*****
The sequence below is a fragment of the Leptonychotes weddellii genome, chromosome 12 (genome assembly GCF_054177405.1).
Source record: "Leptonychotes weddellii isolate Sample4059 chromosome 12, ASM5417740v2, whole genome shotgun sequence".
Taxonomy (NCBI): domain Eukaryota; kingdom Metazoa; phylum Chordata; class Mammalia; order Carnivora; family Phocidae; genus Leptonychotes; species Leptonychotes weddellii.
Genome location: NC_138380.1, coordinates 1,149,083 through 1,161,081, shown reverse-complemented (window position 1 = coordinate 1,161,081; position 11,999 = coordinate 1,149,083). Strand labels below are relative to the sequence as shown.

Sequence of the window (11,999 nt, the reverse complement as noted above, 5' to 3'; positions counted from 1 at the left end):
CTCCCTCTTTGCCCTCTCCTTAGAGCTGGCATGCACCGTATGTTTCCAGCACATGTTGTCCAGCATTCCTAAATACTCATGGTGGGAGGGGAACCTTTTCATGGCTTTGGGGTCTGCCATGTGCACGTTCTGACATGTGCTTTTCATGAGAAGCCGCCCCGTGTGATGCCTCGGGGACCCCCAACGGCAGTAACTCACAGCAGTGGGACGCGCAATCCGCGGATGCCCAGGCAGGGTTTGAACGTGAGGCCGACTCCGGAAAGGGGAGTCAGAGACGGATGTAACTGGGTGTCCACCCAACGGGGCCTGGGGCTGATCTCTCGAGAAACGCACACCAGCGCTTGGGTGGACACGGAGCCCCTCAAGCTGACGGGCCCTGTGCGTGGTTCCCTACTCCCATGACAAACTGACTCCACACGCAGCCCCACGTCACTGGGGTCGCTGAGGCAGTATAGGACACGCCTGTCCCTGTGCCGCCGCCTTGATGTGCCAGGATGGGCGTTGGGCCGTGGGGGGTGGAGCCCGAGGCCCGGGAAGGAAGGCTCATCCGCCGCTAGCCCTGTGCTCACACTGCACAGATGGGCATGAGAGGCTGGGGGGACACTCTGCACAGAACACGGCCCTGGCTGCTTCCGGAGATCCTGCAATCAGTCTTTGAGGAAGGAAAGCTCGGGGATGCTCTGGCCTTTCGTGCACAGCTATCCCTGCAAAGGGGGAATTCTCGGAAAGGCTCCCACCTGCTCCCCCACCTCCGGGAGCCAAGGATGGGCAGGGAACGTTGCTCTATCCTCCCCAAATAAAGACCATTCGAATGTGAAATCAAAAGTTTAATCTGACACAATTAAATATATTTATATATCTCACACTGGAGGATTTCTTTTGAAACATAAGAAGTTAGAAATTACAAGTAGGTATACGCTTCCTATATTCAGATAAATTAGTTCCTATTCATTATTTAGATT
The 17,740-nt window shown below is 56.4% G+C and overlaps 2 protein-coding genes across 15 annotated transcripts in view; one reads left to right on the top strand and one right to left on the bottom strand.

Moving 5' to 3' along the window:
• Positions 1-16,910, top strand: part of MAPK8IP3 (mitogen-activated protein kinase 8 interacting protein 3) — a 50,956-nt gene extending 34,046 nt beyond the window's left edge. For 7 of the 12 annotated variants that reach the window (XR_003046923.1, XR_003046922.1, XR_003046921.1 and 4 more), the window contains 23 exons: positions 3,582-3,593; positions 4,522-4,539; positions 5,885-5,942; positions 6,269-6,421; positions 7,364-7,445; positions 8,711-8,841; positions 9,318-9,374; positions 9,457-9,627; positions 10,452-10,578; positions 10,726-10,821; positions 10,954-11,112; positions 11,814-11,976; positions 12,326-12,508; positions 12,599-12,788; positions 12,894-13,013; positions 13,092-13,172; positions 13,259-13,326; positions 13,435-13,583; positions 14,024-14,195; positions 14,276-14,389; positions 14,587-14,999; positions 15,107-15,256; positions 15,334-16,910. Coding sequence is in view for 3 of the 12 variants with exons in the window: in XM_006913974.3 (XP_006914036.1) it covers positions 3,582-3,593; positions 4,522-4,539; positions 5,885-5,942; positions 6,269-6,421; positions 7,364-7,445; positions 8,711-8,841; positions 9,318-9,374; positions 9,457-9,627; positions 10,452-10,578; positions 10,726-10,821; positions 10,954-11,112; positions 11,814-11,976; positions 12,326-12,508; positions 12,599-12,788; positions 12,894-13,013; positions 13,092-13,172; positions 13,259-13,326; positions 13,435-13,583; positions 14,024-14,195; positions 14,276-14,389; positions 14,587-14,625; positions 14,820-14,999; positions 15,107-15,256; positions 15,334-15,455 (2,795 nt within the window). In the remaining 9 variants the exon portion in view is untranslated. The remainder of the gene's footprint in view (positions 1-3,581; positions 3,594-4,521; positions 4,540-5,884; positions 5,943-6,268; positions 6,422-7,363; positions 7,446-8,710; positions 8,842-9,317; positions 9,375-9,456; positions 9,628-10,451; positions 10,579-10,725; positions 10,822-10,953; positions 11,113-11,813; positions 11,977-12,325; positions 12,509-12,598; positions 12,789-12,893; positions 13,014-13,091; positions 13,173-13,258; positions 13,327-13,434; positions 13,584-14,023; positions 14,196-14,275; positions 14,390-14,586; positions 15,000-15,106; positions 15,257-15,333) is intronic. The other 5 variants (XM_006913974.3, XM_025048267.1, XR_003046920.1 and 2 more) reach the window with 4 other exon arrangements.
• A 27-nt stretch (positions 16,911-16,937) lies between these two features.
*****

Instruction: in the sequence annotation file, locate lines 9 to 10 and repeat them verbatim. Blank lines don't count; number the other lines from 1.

• Positions 1-16,910, top strand: part of MAPK8IP3 (mitogen-activated protein kinase 8 interacting protein 3) — a 50,956-nt gene extending 34,046 nt beyond the window's left edge. For 7 of the 12 annotated variants that reach the window (XR_003046923.1, XR_003046922.1, XR_003046921.1 and 4 more), the window contains 23 exons: positions 3,582-3,593; positions 4,522-4,539; positions 5,885-5,942; positions 6,269-6,421; positions 7,364-7,445; positions 8,711-8,841; positions 9,318-9,374; positions 9,457-9,627; positions 10,452-10,578; positions 10,726-10,821; positions 10,954-11,112; positions 11,814-11,976; positions 12,326-12,508; positions 12,599-12,788; positions 12,894-13,013; positions 13,092-13,172; positions 13,259-13,326; positions 13,435-13,583; positions 14,024-14,195; positions 14,276-14,389; positions 14,587-14,999; positions 15,107-15,256; positions 15,334-16,910. Coding sequence is in view for 3 of the 12 variants with exons in the window: in XM_006913974.3 (XP_006914036.1) it covers positions 3,582-3,593; positions 4,522-4,539; positions 5,885-5,942; positions 6,269-6,421; positions 7,364-7,445; positions 8,711-8,841; positions 9,318-9,374; positions 9,457-9,627; positions 10,452-10,578; positions 10,726-10,821; positions 10,954-11,112; positions 11,814-11,976; positions 12,326-12,508; positions 12,599-12,788; positions 12,894-13,013; positions 13,092-13,172; positions 13,259-13,326; positions 13,435-13,583; positions 14,024-14,195; positions 14,276-14,389; positions 14,587-14,625; positions 14,820-14,999; positions 15,107-15,256; positions 15,334-15,455 (2,795 nt within the window). In the remaining 9 variants the exon portion in view is untranslated. The remainder of the gene's footprint in view (positions 1-3,581; positions 3,594-4,521; positions 4,540-5,884; positions 5,943-6,268; positions 6,422-7,363; positions 7,446-8,710; positions 8,842-9,317; positions 9,375-9,456; positions 9,628-10,451; positions 10,579-10,725; positions 10,822-10,953; positions 11,113-11,813; positions 11,977-12,325; positions 12,509-12,598; positions 12,789-12,893; positions 13,014-13,091; positions 13,173-13,258; positions 13,327-13,434; positions 13,584-14,023; positions 14,196-14,275; positions 14,390-14,586; positions 15,000-15,106; positions 15,257-15,333) is intronic. The other 5 variants (XM_006913974.3, XM_025048267.1, XR_003046920.1 and 2 more) reach the window with 4 other exon arrangements.
• A 27-nt stretch (positions 16,911-16,937) lies between these two features.